As the push toward conserving energy gains momentum in the IT industry, managed services proponents see an opportunity to promote the model as a part of the Green IT movement. Managed services providers use Web-based tools to keep tabs on the health of their clients’ systems and networks.
With the advent of Intel’s vPro technology, managed services tools vendors, including Level Platforms, Kaseya and N-able Technologies, have been adding features that allow MSPs to remotely turn on and shut down systems, thus providing a way to reduce energy use. In addition, the remote element that is fundamental to the managed services model contributes to ongoing efforts to reduce carbon emissions from the vans that technicians use to visit customer sites, proponents argue.
"Less transportation use translates into increased savings on the total carbon footprint of the IT implementation and business utilization," according to a white paper prepared by consulting company Enterprise Management Associates for managed services vendor Kaseya.
Until now, proponents have pushed the managed services model as a way to keep IT costs down for provider and client alike, in addition to transforming the delivery of IT services from a remedial to preventive endeavor. But as energy costs rise, some have identified an opportunity to reframe the benefits of managed services in an attempt to capture more market shared.
"Whether it’s saving time, money, or in this case, energy and fuel, we’ve only scratched the surface of the long-term benefits of this managed delivery model," says Mike Cullen, vice president of sales at N-able.
Kaseya, which held a partner and customer event this week in Las Vegas, pushed the green IT angle with the release of a new module for its platform. The Kaseya User State Management module allows MSPs to remotely manage desktops to power them down when not in use and turn them on for after-hours maintenance. The technology also automates migrations to new computers, eliminating the need to manually enter user setting, policies and preferences into the new machine.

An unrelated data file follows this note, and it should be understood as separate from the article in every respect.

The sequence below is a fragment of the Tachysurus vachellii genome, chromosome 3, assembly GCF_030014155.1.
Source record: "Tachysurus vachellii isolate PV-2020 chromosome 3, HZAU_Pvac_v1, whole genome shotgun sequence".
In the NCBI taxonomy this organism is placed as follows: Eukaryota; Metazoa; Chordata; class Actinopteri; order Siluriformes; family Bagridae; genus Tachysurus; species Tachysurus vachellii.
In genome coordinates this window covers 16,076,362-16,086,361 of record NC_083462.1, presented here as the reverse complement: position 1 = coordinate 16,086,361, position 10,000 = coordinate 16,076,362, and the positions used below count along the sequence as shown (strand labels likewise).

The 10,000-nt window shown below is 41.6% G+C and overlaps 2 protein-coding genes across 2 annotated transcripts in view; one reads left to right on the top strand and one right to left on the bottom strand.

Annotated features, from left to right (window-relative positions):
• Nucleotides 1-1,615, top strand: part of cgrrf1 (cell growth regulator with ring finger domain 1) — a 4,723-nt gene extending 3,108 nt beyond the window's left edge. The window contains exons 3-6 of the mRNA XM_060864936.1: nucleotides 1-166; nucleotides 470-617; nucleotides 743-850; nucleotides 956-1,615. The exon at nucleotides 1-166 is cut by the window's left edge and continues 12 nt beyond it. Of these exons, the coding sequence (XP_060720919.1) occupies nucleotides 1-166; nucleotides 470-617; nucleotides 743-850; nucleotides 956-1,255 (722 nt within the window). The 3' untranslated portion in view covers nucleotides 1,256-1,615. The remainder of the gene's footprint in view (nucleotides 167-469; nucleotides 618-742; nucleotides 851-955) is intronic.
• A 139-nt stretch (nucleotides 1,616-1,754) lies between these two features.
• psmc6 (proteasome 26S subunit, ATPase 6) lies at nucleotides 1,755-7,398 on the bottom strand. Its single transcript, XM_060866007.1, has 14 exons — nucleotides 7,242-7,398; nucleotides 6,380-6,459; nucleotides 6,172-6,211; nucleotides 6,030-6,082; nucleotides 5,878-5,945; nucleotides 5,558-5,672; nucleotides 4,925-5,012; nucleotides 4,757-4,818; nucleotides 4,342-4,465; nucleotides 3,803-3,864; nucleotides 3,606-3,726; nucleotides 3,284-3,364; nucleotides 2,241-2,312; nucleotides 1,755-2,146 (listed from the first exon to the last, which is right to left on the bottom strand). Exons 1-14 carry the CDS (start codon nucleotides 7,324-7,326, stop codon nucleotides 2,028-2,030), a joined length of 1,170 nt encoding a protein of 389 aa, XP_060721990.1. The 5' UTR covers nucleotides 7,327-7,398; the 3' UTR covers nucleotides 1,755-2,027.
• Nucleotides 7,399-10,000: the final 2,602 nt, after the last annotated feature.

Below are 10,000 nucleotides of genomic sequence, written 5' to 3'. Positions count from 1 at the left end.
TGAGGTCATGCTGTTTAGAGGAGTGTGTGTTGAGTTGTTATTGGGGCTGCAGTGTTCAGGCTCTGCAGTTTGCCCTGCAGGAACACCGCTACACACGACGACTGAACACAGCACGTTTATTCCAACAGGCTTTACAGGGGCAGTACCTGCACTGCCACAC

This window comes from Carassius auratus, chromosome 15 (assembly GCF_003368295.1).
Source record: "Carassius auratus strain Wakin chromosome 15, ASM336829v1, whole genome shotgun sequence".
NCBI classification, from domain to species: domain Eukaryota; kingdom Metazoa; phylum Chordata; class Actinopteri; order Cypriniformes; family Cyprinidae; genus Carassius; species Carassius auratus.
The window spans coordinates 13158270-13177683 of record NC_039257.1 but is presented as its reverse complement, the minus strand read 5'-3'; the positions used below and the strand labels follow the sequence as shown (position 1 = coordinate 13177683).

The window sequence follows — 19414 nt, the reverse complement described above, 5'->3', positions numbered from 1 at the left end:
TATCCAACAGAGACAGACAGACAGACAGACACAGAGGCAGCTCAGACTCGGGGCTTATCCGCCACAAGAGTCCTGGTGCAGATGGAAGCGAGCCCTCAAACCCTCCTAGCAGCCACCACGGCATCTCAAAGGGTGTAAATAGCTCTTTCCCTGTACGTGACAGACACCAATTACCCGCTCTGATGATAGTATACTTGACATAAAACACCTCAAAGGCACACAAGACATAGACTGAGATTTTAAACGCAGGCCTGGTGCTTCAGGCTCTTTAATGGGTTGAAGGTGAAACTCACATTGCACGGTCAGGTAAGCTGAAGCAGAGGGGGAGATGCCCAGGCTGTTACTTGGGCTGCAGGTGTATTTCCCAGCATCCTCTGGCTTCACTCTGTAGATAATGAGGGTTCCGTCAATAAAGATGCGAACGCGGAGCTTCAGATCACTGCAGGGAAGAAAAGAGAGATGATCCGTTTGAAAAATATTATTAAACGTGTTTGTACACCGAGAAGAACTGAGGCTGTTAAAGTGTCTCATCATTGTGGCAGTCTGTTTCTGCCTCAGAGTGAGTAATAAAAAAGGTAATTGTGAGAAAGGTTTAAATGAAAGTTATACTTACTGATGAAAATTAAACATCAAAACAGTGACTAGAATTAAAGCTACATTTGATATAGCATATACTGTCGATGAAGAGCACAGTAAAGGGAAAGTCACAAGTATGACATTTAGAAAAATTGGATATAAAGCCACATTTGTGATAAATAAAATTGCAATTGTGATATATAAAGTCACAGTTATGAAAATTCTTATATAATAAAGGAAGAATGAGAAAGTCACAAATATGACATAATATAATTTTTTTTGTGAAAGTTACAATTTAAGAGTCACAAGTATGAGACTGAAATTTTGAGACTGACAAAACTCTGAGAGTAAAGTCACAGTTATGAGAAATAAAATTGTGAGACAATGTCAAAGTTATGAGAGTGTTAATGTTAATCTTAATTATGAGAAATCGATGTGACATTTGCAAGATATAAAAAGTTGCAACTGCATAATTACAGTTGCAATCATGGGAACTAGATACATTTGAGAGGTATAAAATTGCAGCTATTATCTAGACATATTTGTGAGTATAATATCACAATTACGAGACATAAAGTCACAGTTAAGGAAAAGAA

The new module brings convenience and increased productivity to MSPs and users, says Dan Shapero, senior vice president of marketing at Kaseya. Beyond that, he added, it helps businesses to conserve energy otherwise wasted by computers that are left idle either for extended times during the day or at night when users go home.
The green message resonates with Susan Labandibar, president of solution provider Tech Networks of Boston, who says the IT industry has taken a limited approach to selling environmental responsibility in designating only some products as “green.”
“What you need to do is incorporate green into everything you do,” she says.
Tech Networks, which became a Kaseya partner some three months ago, sells its line of ecologically friendly Earth-PC and Earth-Servers. Rather than giving the customer a choice, Labandibar says, the company talks about how the systems it sells will save the customer money on electricity bills.
Labandibar says power management tools such as Kaseya’s new module are a step in the right direction, but they need improvement. Power management tools typically tell you when a machine is supposed to go into hibernation, as opposed to reporting that it actually has happened.
Bob Vogel, chief marketing officer at Autotask, says Autotask’s software, which integrates with managed services platforms and automates business processes, helps MSPs operate in a green environment.
In addition to saving trees by eliminating a lot of paperwork, Vogel says Autotask allows MSPs to reduce their carbon footprint by using less fuel and optimizing travel by letting techs log time and pick up new assignments in the field through smart phones and PDAs.
MSPs also have the ability to identify “vulnerable areas in the network, which can lead to greener technology upgrades or new infrastructure solutions,” Vogel says.
While pushing the green angle in promoting managed services is far from common at this point, the logic of wrapping the model in the mantle of environmental responsibility may prove irresistible to managed services advocates. But they will have to tread carefully to make the case.
Managed services as a model until recently was viewed with skepticism by detractors who considered it little more than a buzzword. Contributing to the skepticism was a divergence of definitions attributed to the model, which created confusion.
Justin Crotty, vice president of services sales at distributor Ingram Micro, says despite the logic, he has seen no evidence of any solution providers turning to the managed services model for the express purpose of “greening” their client offerings.
“It’s a logical conclusion, but I just don’t know if you can quantify it,” he says. “I’ve seen no quantifiable evidence that that’s why people are getting into it.”
Cullen acknowledges that tying environmental considerations to managed services remains a novel approach. “Today’s MSP community isn’t leading with a ‘go green’ message, but it’s a tangible benefit that’s certainly worth noting to clients and our partners,” he says. “There’s no doubt that Green IT will continue to gain traction, especially with the growing adoption of vPro and remote environment management technology, and the industry’s focus on engineering technologies that will help conserve energy, reduce footprints and build more efficiency.”